"Too many organizations go hot and cold with their marketing," he writes.

"They’re aggressive or at least active one month or one quarter and then are dormant for months at a time."

Organizations guilty of "running silent" market only when sales are weak.  

When sales are strong, "marketing falls off the radar."

That's foolish, as McLellan makes clear.

"But we know our customers," you insist.  "And we know the buying cycle in our industry.  We like to time our marketing efforts to cooincide with it."

The simple fact of the matter is that, "unless you sell Christmas trees," you can't know when a prospect will begin her buying journey.

She'll start it when she's good and ready.

And if she starts her journey while your marketing is on hiatus, you'll probably never convert her when she eventually does buy.

"In most cases, a prospect isn’t going to give you their time and attention for more than a few minutes," McLellan says.  "So you have to go with the 'be present all the time, so when they need/want you, you’re there' model."

Got that?

Be present all the time.

No more running silent.  

Full speed ahead.

Tuesday, May 10, 2011

What Makes a Good Slogan?

After headlines, slogans are my favorite kind of copywriting assignment.

A good slogan, like a good business card, is one of the least expensive marketing tools you'll find.

If nothing else, a good slogan will make buyers a wee bit more receptive to your firm. 

At best, a good slogan will make you more memorable.

Slogans can connect the dots between your goals and buyers'.  They can act as shorthand guarantees.  They can crystallize your brand's "essence."  They can put into a phrase your buyers' dreams.

Good slogans aren't always short, dramatic, edgy or even original.

But good slogans are always authentic.  The communicate what you're really about and slip safely past buyers' built-in BS detectors.

And good slogans are always distinctive.  They help buyers tell you apart from competitors.  That's why a pedestrian slogan like "Organic supplements for ethnic grocers" can be spot on.

In fact, distinction is the ultimate purpose behind using a slogan and the reason the device caught on in the first place.  

The slogan became the signature weapon of advertisers in the late 19th century, when factory-made goods began to flood America's retail stores.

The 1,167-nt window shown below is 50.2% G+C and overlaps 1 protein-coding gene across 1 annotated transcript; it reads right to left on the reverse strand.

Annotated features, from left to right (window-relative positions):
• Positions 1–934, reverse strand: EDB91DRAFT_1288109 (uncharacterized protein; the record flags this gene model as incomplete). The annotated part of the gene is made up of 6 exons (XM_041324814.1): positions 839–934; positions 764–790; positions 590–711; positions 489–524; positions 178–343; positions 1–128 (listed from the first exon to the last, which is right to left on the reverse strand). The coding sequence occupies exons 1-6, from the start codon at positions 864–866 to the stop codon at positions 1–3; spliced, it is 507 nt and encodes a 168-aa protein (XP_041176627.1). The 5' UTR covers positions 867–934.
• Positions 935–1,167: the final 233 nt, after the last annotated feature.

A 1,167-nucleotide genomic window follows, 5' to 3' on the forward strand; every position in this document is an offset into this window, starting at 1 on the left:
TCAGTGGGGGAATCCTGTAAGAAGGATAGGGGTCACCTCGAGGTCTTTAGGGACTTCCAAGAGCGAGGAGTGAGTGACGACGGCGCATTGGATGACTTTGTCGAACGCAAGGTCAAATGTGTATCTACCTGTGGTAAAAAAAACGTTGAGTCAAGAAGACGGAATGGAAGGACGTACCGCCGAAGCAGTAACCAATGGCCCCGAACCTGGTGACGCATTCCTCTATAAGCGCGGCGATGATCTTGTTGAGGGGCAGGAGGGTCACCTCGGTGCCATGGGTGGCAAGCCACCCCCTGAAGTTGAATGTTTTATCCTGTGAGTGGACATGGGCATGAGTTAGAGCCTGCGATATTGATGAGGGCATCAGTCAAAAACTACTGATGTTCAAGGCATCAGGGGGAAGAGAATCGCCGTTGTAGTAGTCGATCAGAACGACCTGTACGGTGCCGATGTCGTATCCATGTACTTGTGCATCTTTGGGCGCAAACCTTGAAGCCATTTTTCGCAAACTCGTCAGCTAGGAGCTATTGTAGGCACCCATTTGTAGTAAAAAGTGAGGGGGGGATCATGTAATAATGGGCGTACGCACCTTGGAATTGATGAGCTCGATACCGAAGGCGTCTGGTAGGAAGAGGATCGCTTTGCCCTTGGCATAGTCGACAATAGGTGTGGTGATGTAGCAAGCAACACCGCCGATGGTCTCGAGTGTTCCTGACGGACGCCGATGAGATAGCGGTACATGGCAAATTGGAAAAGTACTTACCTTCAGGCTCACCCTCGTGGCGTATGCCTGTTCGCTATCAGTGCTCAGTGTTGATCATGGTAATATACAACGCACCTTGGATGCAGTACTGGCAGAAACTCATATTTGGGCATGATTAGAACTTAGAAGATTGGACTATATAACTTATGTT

Advertisers found they needed something besides a name and package to distinguish what were, for the most part, commodity products.

Evocative slogans (like "Ivory Soap. It floats.") helped do the trick.

Below are just four sample slogans, culled from recent magazine ads.  

While none has quite the magic of "Breakfast of Champions" or "Just Do It," consider in each case how much these few words add to your impression of the advertisers.

For a manufacturer of tractors for sheep breeders:

Kioti. Run ahead of the pack.

For a manufacturer of broadcaster's equipment:  

NewTek. Innovative Solutions for Graphics, Film and Television Production.

For a manufacturer of skin care products:

Origins. Powered by Nature. Proven by  Science.

For a nonprofit:

The Nature Conservancy.  Protecting nature. Preserving life.

What do you think makes a good slogan?

Saturday, May 7, 2011

Are Hybrid Events for Real?

I've been researching the subject of hybrid (part physical, part virtual) events recently, because I'm compiling a workbook on the subject.* 

My conclusion?  Hybrid events are for real.

Business marketers think so, too.

According to research by Unisfair86 percent of them believe hybrids will represent half of all events within five years.

Why are hybrids so appealing?  

Hybrids enlarge a marketer's social media footprint.  Hybrid events add a thrilling new dimension to a brand's social media presence.  Hybrids aren't just "one more outpost," but immersive, targeted, community-centric platforms.

Hybrids increase the value of physical events.  Hybrids open physical events—no matter their location—to a worldwide audience, a big plus for exhibitors and sponsors.  Experience also shows that, over time, hybrids boost the attendance of physical events.  They transform them into pilgrimage sites.

Hybrids fill gaps.  Budget pressures are driving a lot of corporate customers to skip physical events.  They want to learn from them, but lack the means.  The virtual complement restores the means.